Progress on the gender front takes action, and leadership has an important role to play here as it can really set the tone for an organization. Important steps for leadership to take start with measuring where their company is currently at when it comes to opportunities for women. Knowing this, the question then becomes, what is the goal for the company? From there, encouraging leaders to advocate for women will create a more welcoming and inclusive environment.

Encouraging mentorship programs can also help women navigate the various stages within their manufacturing career. Mentoring is a great way to support career development because it supports knowledge growth and can provide guidance throughout an employee’s career. A mentor needs to be willing to take on the growth and development of the person they are mentoring and be willing to share guidance and advice. There are different approaches to mentoring, formal and informal. Formal tends to be more program-based and focuses on a specific purpose. Informal mentoring is more unplanned and open-ended; it is also generally driven by the person who is seeking a mentor.

In addition to mentoring and allyship, networking, both inside and outside of a particular company, is another important component that can support women in manufacturing. And while women leadership and network programs have become more common in white collar work environments, they are just as badly needed in the manufacturing space as well as in construction and the skilled trades.

Barb Willoughby, Director of Operations at ATS, an automation solution provider, in Cambridge, Ontario, meets with a dozen women every two months across a variety of industries to share what they have learned. Willoughby talks about the benefits that come from this networking group:

“Having conversations about what processes and initiatives you’ve tried and learning from one another is one of the biggest benefits of the peer council,” she told The Globe and Mail. In addition to this connection, she also has a women’s resource group at her company that helps women along their career path as well as supporting women who are in leadership roles.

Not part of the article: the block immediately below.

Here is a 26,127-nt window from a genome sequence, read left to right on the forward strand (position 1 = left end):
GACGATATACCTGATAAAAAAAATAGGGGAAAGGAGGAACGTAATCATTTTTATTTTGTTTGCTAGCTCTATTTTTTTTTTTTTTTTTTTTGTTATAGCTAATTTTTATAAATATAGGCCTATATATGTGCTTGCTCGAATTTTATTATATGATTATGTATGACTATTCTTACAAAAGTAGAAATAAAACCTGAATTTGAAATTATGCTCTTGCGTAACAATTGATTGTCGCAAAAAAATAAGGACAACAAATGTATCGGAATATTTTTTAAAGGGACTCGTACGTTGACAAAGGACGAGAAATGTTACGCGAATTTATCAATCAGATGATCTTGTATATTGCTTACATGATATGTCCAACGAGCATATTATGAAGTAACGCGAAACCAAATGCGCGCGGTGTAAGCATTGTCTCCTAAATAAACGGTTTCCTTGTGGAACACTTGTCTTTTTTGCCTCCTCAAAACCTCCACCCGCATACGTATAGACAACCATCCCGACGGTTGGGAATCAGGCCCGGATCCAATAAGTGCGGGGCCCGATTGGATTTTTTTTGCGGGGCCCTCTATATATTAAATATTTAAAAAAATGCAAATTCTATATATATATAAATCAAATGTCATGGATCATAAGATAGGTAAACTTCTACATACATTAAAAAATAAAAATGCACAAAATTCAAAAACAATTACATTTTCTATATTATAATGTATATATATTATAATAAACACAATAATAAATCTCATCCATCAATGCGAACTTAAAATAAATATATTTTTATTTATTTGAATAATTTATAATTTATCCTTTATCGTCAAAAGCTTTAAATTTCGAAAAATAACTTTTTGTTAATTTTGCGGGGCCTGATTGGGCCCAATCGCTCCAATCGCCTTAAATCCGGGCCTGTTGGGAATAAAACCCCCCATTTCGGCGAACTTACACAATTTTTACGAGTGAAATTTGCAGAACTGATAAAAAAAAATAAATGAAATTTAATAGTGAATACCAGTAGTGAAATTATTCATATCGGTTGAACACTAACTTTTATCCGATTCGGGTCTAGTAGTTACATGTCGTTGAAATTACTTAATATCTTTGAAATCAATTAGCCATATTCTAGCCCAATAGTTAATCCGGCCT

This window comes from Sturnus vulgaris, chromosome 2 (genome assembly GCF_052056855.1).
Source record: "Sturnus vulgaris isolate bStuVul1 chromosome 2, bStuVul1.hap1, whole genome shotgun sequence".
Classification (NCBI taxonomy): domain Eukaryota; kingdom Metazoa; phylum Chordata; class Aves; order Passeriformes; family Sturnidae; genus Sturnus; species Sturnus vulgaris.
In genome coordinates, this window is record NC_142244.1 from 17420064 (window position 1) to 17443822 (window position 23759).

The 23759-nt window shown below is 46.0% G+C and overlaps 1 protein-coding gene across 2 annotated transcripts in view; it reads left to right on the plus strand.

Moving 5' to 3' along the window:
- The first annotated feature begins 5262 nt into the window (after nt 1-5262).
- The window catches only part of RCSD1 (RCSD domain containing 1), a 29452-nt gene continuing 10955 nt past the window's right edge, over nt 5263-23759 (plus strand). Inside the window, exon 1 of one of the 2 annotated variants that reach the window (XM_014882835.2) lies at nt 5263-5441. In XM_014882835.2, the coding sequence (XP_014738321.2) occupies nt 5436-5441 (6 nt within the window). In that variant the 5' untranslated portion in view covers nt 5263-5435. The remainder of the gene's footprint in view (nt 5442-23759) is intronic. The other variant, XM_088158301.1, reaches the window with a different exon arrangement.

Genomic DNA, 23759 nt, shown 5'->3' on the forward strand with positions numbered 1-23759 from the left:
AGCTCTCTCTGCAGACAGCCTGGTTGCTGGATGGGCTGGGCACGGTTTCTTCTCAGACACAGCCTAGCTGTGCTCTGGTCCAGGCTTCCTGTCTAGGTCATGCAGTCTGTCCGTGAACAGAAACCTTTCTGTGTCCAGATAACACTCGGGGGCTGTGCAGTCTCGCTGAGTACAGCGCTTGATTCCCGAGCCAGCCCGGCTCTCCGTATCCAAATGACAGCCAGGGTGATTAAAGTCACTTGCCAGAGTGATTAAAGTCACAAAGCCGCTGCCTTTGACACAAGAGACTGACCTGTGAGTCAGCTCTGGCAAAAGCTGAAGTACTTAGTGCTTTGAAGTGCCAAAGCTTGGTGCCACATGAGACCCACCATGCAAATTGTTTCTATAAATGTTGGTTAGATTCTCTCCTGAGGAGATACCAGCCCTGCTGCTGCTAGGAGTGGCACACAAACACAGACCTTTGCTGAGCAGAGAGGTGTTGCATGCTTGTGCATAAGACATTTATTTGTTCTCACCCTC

“Creating that awareness that there are other women in our organization was significant. It has surprised me. Hearing the humbleness of their stories and seeking advice, asking, ‘in this situation, what would you do?’ It’s been very inspiring.”

When it comes to recruiting women, the success factors are much the same as they are for men. That includes presenting manufacturing careers to younger people. While there are many active campaigns in schools, by and large, experts agree that young women feel left out when it comes to encouragement to pursue a career in manufacturing. More inroads need to be made in local schools and colleges. Scholarships can raise the profile of a local company and also provide opportunity to get younger workers in the door, while boot camps that focus on a specific manufacturing process can provide hands-on learning to expose people to different jobs in manufacturing.

Are there women who help promote these scholarships and boot camps to put a female face to the issue? Yes there are, in some cases.

Changing the perception of manufacturing work is also important not just for attracting women to the industry but for overall improvement in recruiting. The ugly truth is that manufacturing work is seen as dark, dirty work. To help change this point of view, the Canadian Manufacturers and Exporters association is using female role models within the industry to promote recruitment through focusing on the sector’s high levels of career satisfaction as well as lower pay gaps.

The bottom line for manufacturing is that to meet the growing recruitment and retention gaps, it has to expand beyond its traditional workforce, namely men. And while there is some movement now to make manufacturing a more welcoming industry for women, the current rate won’t do it. The Manufacturing Institute is predicting that 2.1 million jobs could go unfilled in 2030 at a cost of potential $1 trillion; that’s practically around the corner.

When staring down these numbers and knowing the potential benefits women bring to companies, finding more ways to encourage them to join manufacturing will be a matter of survival for the industry.